- First-party certification An individual or organisation provides goods or services with an offer of assurance that they meet certain claims.
- Second-party certification An association to which the individual or organisation belongs to provides some assurance by virtue of membership.
- Third-party certification An independent verification and assessment undertaken by a certification body which is accredited by the UK Accreditation Service (UKAS) to confirm the product, person, process or management system meets the requirements as stated. It is regularly audited to ensure no changes have occurred that would affect performance or process.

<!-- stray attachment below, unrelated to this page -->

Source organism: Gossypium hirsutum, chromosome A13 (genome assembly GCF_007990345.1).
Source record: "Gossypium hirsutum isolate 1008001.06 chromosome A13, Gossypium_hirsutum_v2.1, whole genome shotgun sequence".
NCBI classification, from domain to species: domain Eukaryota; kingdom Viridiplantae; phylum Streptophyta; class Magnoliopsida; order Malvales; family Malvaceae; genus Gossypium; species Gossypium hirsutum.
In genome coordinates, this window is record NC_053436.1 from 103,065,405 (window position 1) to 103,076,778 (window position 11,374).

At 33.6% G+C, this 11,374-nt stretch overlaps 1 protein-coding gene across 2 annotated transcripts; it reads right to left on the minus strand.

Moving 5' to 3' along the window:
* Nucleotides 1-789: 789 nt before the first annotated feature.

Third-party approval provides peace of mind to designers or specifiers with systems going through approval processes to be deemed suitable or fit for purpose. It is often necessary to support the use of products with third-party approvals, thus reducing risk when applying products to a specific application.
U – Require competent work
It is vital that protection measures are installed by identified specialists trained and supervised under third-party quality of work schemes accredited by UKAS, with full disclosure of fire safety information.
Independent third-party certification and accreditation sets a standard for installers and regularly assesses their credentials.
There are various independent schemes available, and a building control body may accept certification under a scheme of its choice. However, it should be established before the start of building work that a scheme is adequate for the purposes of the Building Regulations.